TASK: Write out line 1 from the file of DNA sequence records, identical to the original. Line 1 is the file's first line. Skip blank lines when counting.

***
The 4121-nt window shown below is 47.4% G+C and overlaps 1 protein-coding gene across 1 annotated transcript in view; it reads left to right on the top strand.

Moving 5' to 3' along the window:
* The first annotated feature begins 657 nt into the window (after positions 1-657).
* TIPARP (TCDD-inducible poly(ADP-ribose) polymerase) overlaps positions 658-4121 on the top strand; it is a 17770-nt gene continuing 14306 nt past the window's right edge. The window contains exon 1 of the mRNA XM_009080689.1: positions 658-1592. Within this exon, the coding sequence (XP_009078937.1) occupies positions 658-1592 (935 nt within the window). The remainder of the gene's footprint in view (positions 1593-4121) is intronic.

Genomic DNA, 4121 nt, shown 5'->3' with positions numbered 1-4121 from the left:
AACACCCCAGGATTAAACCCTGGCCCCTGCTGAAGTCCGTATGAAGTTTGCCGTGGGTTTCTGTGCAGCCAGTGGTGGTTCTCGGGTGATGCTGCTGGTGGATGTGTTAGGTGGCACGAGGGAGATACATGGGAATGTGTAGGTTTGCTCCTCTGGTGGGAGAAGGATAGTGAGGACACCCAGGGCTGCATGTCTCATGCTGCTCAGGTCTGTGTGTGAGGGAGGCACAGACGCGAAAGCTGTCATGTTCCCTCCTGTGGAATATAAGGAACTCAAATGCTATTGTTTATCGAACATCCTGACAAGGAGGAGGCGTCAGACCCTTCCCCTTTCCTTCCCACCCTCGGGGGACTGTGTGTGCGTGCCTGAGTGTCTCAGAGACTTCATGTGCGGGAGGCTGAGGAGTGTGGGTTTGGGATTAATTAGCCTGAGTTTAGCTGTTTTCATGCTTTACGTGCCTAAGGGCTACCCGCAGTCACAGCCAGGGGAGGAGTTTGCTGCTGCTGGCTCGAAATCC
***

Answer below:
The 4121-nt window shown below is 47.4% G+C and overlaps 1 protein-coding gene across 1 annotated transcript in view; it reads left to right on the top strand.